Nissan’s investment will support its UK workforce of 7,000 employees — and 30,000 jobs in the nation’s broader supply chain.
– Carbon neutrality plans –
“Exciting, electric vehicles are at the heart of our plans to achieve carbon neutrality,” said Nissan President and CEO Makoto Uchida.
“With electric versions of our core European models on the way, we are accelerating towards a new era for Nissan, for industry and for our customers.”
Uchida declared in September that there was “no going back” on the group’s electrification plans as it aims for 98 percent of European sales to be electric vehicles by 2027.
The news comes as Britain looks to take a leading role in the production of electric cars as companies and governments shift away from high-polluting automobiles.
The UK government confirmed Friday that it has awarded £15 million of funding towards a collaborative R&D project for zero-emission vehicles led by Nissan.
“Nissan’s investment is a massive vote of confidence in the UK’s automotive industry, which already contributes a massive £71 billion a year to our economy,” said British Prime Minister Rishi Sunak, who will attend a formal announcement at the site later on Friday.
“This venture will no doubt secure Sunderland’s future as the UK’s Silicon Valley for electric vehicle innovation and manufacturing.
“Making the UK the best place to do business is at the heart of our economic plan.”
Finance minister Jeremy Hunt pledged Wednesday in his budget update to invest £4.5 billion in strategic sectors including the auto industry.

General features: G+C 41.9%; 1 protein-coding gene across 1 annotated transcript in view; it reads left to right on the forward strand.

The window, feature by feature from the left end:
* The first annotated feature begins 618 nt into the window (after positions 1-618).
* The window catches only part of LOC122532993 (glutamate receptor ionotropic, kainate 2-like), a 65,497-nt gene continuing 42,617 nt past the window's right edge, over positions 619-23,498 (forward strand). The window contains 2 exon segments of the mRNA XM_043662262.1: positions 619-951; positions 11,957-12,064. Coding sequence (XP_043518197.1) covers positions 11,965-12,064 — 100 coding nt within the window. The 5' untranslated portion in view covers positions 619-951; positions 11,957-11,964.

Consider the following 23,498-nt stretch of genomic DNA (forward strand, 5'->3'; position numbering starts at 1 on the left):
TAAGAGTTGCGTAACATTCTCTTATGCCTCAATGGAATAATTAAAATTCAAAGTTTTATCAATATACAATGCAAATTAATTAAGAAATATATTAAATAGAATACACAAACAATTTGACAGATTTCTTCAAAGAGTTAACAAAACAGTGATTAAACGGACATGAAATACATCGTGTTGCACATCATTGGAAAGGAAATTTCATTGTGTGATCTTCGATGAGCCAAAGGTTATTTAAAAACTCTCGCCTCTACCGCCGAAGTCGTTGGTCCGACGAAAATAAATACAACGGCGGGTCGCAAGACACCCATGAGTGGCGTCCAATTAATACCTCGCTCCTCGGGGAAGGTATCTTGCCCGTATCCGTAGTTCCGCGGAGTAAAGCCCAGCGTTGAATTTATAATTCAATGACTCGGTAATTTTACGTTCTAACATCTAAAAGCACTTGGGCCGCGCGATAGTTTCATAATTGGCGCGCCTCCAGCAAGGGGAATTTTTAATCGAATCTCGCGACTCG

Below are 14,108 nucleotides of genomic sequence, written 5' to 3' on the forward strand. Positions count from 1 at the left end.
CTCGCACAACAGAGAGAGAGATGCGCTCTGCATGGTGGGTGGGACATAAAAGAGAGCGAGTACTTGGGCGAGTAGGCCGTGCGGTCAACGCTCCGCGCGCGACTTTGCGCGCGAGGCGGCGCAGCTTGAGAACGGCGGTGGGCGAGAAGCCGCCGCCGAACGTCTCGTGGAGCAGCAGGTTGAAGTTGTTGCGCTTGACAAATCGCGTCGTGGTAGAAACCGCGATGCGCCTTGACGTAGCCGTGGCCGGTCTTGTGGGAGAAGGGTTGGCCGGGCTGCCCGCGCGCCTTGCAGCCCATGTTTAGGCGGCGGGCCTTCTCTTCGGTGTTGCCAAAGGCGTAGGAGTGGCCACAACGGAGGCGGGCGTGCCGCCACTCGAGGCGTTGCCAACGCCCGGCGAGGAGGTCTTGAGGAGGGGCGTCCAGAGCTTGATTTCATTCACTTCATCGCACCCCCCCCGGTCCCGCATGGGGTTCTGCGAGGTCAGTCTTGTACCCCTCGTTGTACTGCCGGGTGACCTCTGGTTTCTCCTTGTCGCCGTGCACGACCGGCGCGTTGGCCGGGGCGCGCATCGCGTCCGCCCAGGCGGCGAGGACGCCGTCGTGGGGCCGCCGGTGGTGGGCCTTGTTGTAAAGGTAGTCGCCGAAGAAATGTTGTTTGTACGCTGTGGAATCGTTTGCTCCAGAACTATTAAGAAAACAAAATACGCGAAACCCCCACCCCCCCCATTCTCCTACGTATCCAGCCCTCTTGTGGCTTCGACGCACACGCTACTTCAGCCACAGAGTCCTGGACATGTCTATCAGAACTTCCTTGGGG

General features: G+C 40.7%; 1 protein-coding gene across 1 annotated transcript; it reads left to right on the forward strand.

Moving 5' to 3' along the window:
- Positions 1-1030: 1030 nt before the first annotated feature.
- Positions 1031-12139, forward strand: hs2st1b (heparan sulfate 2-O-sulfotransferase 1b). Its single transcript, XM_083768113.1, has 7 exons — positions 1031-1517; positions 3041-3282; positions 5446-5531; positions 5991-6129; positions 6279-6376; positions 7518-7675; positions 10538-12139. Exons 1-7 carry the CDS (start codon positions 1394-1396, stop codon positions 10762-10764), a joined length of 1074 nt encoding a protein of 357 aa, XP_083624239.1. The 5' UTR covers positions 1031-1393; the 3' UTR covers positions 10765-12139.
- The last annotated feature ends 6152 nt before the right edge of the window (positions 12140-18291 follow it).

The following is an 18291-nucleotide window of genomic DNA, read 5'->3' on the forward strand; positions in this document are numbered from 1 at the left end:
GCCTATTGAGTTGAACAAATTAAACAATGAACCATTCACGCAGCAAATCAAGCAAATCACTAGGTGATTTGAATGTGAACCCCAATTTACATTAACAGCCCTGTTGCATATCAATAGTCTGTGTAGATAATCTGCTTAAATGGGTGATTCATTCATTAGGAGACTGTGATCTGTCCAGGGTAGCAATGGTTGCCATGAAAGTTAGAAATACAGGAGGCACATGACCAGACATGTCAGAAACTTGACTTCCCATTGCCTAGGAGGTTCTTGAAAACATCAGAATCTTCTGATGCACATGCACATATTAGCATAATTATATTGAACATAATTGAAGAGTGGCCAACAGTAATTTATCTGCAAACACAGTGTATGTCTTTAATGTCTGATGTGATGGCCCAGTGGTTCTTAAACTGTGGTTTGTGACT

– Net zero targets –
However, earlier this year Sunak softened policies aimed at reaching net zero carbon emissions by 2050, delaying a ban on the sale of petrol and diesel cars by five years to 2035.
That still means however that the country’s largely foreign-owned car manufacturing sector must switch to producing fully-electric vehicles.
Nissan had previously warned that a no-deal Brexit would threaten the Sunderland site, but committed to its future after the government agreed a trade deal.
Yet the nation’s car industry has warned that automakers will soon face a damaging 10-percent hike in customs duties on electric cars crossing the Channel.
Britain left the European Union in 2021 after clinching a last-gasp free trade agreement which removed tariffs on cars.
But under the deal, from January 1, 2024, at least 45 percent of the value of car parts must originate from Britain or the European Union to be exempt from customs duties.
That hits electric carmakers because their batteries often originate from China, despite UK efforts to establish production.